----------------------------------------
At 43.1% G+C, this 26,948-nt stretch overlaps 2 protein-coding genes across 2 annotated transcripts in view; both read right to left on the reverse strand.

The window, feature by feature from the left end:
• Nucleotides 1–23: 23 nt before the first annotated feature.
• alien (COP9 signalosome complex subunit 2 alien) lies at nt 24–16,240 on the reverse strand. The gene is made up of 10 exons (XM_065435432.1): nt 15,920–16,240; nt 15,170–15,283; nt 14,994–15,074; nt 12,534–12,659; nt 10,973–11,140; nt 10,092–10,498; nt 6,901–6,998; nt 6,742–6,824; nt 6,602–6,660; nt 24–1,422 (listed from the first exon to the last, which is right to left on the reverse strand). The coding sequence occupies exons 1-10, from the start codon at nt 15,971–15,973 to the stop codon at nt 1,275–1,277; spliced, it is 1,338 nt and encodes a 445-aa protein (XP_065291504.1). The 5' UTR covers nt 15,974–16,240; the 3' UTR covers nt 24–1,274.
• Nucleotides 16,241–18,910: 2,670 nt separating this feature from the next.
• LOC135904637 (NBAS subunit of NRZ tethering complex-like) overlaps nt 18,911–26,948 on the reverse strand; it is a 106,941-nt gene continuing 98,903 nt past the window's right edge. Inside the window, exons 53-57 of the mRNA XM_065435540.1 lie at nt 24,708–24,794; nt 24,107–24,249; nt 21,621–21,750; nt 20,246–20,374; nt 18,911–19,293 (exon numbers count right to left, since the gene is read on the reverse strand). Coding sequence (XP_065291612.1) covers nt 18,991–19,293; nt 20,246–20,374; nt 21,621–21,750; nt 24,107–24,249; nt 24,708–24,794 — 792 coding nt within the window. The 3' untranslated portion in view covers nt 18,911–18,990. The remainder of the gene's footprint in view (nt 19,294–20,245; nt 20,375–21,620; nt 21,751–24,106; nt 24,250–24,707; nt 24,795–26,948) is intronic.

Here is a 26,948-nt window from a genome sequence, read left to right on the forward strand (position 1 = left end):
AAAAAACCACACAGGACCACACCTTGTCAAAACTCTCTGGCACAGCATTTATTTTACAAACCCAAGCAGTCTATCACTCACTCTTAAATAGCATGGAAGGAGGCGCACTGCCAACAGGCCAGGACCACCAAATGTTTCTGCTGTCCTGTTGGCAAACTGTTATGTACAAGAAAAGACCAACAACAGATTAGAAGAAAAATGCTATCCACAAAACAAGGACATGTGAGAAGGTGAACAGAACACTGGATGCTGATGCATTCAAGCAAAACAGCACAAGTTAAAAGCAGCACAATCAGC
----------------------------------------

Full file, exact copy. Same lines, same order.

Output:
At 43.1% G+C, this 26,948-nt stretch overlaps 2 protein-coding genes across 2 annotated transcripts in view; both read right to left on the reverse strand.

The window, feature by feature from the left end:
• Nucleotides 1–23: 23 nt before the first annotated feature.
• alien (COP9 signalosome complex subunit 2 alien) lies at nt 24–16,240 on the reverse strand. The gene is made up of 10 exons (XM_065435432.1): nt 15,920–16,240; nt 15,170–15,283; nt 14,994–15,074; nt 12,534–12,659; nt 10,973–11,140; nt 10,092–10,498; nt 6,901–6,998; nt 6,742–6,824; nt 6,602–6,660; nt 24–1,422 (listed from the first exon to the last, which is right to left on the reverse strand). The coding sequence occupies exons 1-10, from the start codon at nt 15,971–15,973 to the stop codon at nt 1,275–1,277; spliced, it is 1,338 nt and encodes a 445-aa protein (XP_065291504.1). The 5' UTR covers nt 15,974–16,240; the 3' UTR covers nt 24–1,274.
• Nucleotides 16,241–18,910: 2,670 nt separating this feature from the next.
• LOC135904637 (NBAS subunit of NRZ tethering complex-like) overlaps nt 18,911–26,948 on the reverse strand; it is a 106,941-nt gene continuing 98,903 nt past the window's right edge. Inside the window, exons 53-57 of the mRNA XM_065435540.1 lie at nt 24,708–24,794; nt 24,107–24,249; nt 21,621–21,750; nt 20,246–20,374; nt 18,911–19,293 (exon numbers count right to left, since the gene is read on the reverse strand). Coding sequence (XP_065291612.1) covers nt 18,991–19,293; nt 20,246–20,374; nt 21,621–21,750; nt 24,107–24,249; nt 24,708–24,794 — 792 coding nt within the window. The 3' untranslated portion in view covers nt 18,911–18,990. The remainder of the gene's footprint in view (nt 19,294–20,245; nt 20,375–21,620; nt 21,751–24,106; nt 24,250–24,707; nt 24,795–26,948) is intronic.

Here is a 26,948-nt window from a genome sequence, read left to right on the forward strand (position 1 = left end):
AAAAAACCACACAGGACCACACCTTGTCAAAACTCTCTGGCACAGCATTTATTTTACAAACCCAAGCAGTCTATCACTCACTCTTAAATAGCATGGAAGGAGGCGCACTGCCAACAGGCCAGGACCACCAAATGTTTCTGCTGTCCTGTTGGCAAACTGTTATGTACAAGAAAAGACCAACAACAGATTAGAAGAAAAATGCTATCCACAAAACAAGGACATGTGAGAAGGTGAACAGAACACTGGATGCTGATGCATTCAAGCAAAACAGCACAAGTTAAAAGCAGCACAATCAGC